An initiative to legalize medical marijuana in Utah has been certified for the November ballot. And it comes after a well-funded opposition effort fell just short of persuading enough people to drop their support.
If approved by voters, The Utah Medical Cannabis Act would open up one of the country’s most conservative states to a legal MMJ market with licensed dispensaries, cultivators, processors and independent testers.
The initiative calls for no more than one dispensary for every 150,000 residents.
The Utah Patients Coalition collected plenty of signatures overall – 153,894 compared with the 113,143 needed.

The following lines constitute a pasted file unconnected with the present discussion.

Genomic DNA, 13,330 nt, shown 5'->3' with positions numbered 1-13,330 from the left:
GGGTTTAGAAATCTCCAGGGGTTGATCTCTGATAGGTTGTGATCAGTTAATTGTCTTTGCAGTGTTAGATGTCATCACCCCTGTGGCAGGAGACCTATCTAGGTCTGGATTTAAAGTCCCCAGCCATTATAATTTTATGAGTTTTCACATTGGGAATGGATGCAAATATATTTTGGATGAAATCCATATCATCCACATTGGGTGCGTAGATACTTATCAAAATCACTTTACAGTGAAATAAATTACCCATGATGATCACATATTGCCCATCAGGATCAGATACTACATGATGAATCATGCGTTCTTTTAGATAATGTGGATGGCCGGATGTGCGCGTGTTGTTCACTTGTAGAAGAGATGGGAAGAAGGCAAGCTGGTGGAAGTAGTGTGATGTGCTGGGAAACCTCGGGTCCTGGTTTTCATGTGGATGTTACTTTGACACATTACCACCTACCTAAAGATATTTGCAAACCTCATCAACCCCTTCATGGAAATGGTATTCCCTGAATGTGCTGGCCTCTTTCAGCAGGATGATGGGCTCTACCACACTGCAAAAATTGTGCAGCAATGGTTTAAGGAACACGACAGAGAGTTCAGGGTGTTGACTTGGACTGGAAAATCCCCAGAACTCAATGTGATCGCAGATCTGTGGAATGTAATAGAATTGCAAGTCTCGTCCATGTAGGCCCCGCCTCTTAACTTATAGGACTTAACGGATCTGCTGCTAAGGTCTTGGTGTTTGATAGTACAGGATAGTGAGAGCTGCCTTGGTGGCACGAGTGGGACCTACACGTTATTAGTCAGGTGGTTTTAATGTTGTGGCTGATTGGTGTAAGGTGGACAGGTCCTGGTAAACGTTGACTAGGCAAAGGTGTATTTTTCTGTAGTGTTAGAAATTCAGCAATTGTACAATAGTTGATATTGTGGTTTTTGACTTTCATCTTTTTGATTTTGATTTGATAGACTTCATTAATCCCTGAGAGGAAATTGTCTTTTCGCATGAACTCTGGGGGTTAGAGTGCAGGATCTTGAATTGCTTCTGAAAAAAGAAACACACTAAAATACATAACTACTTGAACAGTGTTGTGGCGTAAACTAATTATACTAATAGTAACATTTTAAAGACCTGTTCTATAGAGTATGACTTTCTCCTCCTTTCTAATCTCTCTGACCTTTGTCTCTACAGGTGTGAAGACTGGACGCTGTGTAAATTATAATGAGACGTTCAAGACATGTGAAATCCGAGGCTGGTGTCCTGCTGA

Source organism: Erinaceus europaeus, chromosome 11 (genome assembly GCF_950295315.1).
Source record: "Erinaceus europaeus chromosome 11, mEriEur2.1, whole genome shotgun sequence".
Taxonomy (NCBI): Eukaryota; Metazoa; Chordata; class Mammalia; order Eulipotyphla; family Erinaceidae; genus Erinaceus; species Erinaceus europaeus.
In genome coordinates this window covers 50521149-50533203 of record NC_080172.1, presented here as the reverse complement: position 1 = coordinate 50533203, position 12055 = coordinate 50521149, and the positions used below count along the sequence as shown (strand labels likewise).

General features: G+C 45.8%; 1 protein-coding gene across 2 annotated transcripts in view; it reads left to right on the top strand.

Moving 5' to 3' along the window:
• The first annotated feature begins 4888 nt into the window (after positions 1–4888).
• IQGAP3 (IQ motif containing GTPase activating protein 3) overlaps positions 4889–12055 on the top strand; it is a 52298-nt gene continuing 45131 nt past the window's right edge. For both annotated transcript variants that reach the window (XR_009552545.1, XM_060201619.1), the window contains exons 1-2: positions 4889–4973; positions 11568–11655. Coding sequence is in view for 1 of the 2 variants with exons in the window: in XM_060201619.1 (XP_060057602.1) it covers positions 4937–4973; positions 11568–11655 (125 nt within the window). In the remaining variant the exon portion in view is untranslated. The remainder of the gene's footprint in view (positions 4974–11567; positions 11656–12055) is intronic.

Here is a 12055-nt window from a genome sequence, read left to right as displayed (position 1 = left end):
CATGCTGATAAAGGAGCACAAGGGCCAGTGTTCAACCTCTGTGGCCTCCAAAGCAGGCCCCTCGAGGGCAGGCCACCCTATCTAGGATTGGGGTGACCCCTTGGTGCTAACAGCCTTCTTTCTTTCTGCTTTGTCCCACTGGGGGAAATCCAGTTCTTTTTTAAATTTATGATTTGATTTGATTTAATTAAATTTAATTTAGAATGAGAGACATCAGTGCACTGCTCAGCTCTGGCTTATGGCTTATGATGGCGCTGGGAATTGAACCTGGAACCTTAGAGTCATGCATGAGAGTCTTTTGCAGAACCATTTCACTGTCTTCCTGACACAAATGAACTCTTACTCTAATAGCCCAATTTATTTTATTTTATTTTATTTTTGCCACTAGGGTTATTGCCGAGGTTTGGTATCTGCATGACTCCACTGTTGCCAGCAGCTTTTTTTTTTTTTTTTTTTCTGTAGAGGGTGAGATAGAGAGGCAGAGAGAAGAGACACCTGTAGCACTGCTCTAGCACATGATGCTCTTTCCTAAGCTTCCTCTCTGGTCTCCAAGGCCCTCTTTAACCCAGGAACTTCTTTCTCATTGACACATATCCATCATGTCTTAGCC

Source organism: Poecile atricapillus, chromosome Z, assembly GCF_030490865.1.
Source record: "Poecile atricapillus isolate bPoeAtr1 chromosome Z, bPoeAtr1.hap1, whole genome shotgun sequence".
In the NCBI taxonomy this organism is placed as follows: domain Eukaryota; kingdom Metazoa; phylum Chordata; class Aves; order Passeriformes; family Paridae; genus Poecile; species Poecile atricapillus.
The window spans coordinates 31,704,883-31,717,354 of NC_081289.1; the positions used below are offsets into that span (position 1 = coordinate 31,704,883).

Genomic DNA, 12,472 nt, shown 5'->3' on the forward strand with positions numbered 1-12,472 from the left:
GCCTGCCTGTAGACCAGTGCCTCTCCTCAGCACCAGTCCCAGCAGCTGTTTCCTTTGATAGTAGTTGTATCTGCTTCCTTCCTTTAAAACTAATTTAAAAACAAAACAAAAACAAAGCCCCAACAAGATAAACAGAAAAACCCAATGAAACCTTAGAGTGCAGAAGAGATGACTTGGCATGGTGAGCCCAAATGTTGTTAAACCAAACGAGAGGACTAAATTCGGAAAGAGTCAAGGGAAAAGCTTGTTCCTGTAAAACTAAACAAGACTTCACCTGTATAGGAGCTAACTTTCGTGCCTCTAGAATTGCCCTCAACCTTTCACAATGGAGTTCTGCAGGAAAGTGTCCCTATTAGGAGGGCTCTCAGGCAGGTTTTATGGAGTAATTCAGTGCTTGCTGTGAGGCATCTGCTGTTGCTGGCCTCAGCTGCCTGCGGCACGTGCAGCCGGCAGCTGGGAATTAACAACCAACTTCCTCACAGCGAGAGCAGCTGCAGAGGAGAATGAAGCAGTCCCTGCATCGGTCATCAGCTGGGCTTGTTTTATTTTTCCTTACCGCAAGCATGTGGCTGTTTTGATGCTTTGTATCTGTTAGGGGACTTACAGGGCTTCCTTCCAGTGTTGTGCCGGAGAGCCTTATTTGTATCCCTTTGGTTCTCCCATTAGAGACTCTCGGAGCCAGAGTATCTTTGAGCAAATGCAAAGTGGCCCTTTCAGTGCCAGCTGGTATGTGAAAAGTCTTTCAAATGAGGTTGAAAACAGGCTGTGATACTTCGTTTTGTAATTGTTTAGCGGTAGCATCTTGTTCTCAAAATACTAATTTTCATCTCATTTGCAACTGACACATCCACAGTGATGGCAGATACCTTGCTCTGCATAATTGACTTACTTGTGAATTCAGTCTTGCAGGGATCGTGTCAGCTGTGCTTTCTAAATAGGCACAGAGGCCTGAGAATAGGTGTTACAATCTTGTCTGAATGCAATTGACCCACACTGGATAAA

But the group’s campaign director, DJ Schanz, pointed out that the initiative would have failed if it had lost a total of 100 more signatures in two key districts.
The coalition needed to collect a certain number of valid signatures in 26 of 29 districts; it did so in 27.
In an aggressive canvassing effort, Drug Safe Utah, led by the Utah Medical Association, persuaded 1,425 voters to remove their signatures.
Schanz said he’s not overly worried about the lawsuit.
“Luckily, 30 other states (across the county that have legalized medical marijuana) have been able to make a pretty good precedent on the arguments we are making.”